Issue #90 Crisis and Contingency at the Dashboard

Crisis and Contingency at the Dashboard

Ho Rui An

Still from a promotional video for Singapore’s Smart Nation initiative featuring a Self-Driving Vehicle (SDV).

Issue #90
April 2018

A funny image recurs in the promotional videos for the rollout of Singapore’s Smart Nation initiative. We see a man at the driver’s seat of a car, but he’s not driving. Yet the car moves, as does the steering wheel. Seen in profile, the driver’s hands are resting by his sides almost too idly, as if to declare: “Look, no hands!” A countershot reveals the view from the dashboard, where familiar push-button controls have been supplemented by a digital interface stretching across the car’s windshield, filling it with an array of maps, indicators, and fancy widgets.

If the image appears kitschy, perhaps it is because of how much the driverless car recalls the flying car, that retrofuturistic antique rightly consigned to the dustbin of lapsed utopias. The difference is that the driverless car, or Self-Driving Vehicle (SDV), is already a reality; it is the most valorized of the “100 million smart objects” that will together form a “national operating system” at the center of Singapore’s Smart Nation program. “We are working to ‘dashboard’ the entire nation of Singapore,” says Steve Leonard, executive deputy chairman of the state’s technology arm.1 Taking the internet of things not simply as a tool but as an act of statecraft, the program naturally finds in the digitally augmented dashboard of the SDV a synecdoche for the integrated urban dashboard of the Smart Nation.

This urban dashboard heralds what Shannon Mattern calls “the age of Dashboard Governance.”2 Originating in the multiscreen Bloomberg terminals tracking real-time market activity against current events and historical trends, the urban dashboard is the state appropriation of the techno-political form produced at the intersection of the datafication of capital and the capitalization of data. The key image here is a centralized, seemingly all-seeing platform with the power to aggregate, analyze, and visualize the data gathered from across the city’s network of sensors, and from which “weak signals” pointing towards an emerging crisis or opportunity can be identified and acted upon.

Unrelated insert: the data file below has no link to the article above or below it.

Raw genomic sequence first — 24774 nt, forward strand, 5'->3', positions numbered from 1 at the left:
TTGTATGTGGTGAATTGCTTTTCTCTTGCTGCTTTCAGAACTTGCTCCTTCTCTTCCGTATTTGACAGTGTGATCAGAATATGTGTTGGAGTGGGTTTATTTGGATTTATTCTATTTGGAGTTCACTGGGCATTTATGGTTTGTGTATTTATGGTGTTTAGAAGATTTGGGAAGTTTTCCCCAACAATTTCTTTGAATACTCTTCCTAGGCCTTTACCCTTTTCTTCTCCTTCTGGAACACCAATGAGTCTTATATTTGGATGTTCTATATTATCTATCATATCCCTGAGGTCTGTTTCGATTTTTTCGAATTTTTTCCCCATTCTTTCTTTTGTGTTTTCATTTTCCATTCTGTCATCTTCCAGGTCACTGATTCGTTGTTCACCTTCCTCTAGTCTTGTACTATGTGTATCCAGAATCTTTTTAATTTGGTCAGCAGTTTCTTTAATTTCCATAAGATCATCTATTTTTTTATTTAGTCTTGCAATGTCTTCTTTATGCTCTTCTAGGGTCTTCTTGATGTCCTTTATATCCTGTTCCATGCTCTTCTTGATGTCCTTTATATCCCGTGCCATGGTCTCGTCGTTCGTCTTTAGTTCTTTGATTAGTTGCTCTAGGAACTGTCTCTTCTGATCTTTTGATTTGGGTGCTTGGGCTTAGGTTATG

Still from a promotional video for Singapore’s Smart Nation initiative.

While the urban dashboard’s most populist, self-congratulatory manifestation is the nascent Smart Nation, its stakes are far better articulated by an earlier program developed by the city-state of Singapore, known as Risk Assessment and Horizon Scanning (RAHS). First launched in 2004, RAHS is the civic adaptation of a data analysis and model-building system known as Total Information Awareness (TIA), which was first developed by the US military as a counterterrorism weapon. Extending the logic of TIA to all levels of governance, RAHS today is used by state workers to pool data and expertise from across departments to generate a changing set of “narratives” on the emerging issues of the day.

Given the notoriety of the US program, which was disbanded by the US Congress over privacy concerns only to be later reconstituted under the National Security Agency, the Singapore counterpart might immediately recall the specters of mass surveillance and predictive policing. This concern with algorithmic authoritarianism is certainly warranted, but it is equally worth considering how the program might instead mark the very limit of that mode of governance. As Singapore’s National Security Coordination Centre puts it:

The RAHS system does not perform data mining. Data mining attempts to extract patterns automatically from databases, which can then be used to identify threats automatically against incoming data. Past efforts around the world have shown that fully automated early warning systems can result in high false alarm rates. The RAHS system is not an automated early warning system.3

If there is something we can take from RAHS, it is that, while the fantasy of total optimization that Mattern cautions against will always be present in any urban dashboard, the algorithm must never completely displace the analyst, for whom a place is reserved before the dashboard. Not quite the panopticon, the urban dashboard today is better described by the optical-motor schema of that comically idle driver sitting before the self-operating steering wheel.

The driver’s overstated inactivity in the image only deflects the question of why the steering wheel is even needed in the first place. The joke is that the anachronism of the physical dashboard must remain as a check for the virtual dashboard. Its purpose is not just to buffer against accidents but, more crucially, to impress upon the body the principle of contingency performed by the virtual dashboard itself—the dashboard that manages accident as contingency. It is through the dashboard’s mediation of this principle that the demand arises for a persistent observation/anticipation of the accident—not least the road accident, or that which is always on the horizon when we look out from the dashboard. The dashboard today therefore does not just organize data; it also produces a non-locus from which observation takes place, and from which pronouncements on “the economy” or “the nation” can be made. This site of negative occupation is itself unobservable insofar as it is outside the scene/screen, external even to contingency. It does, however, have a name: “crisis.”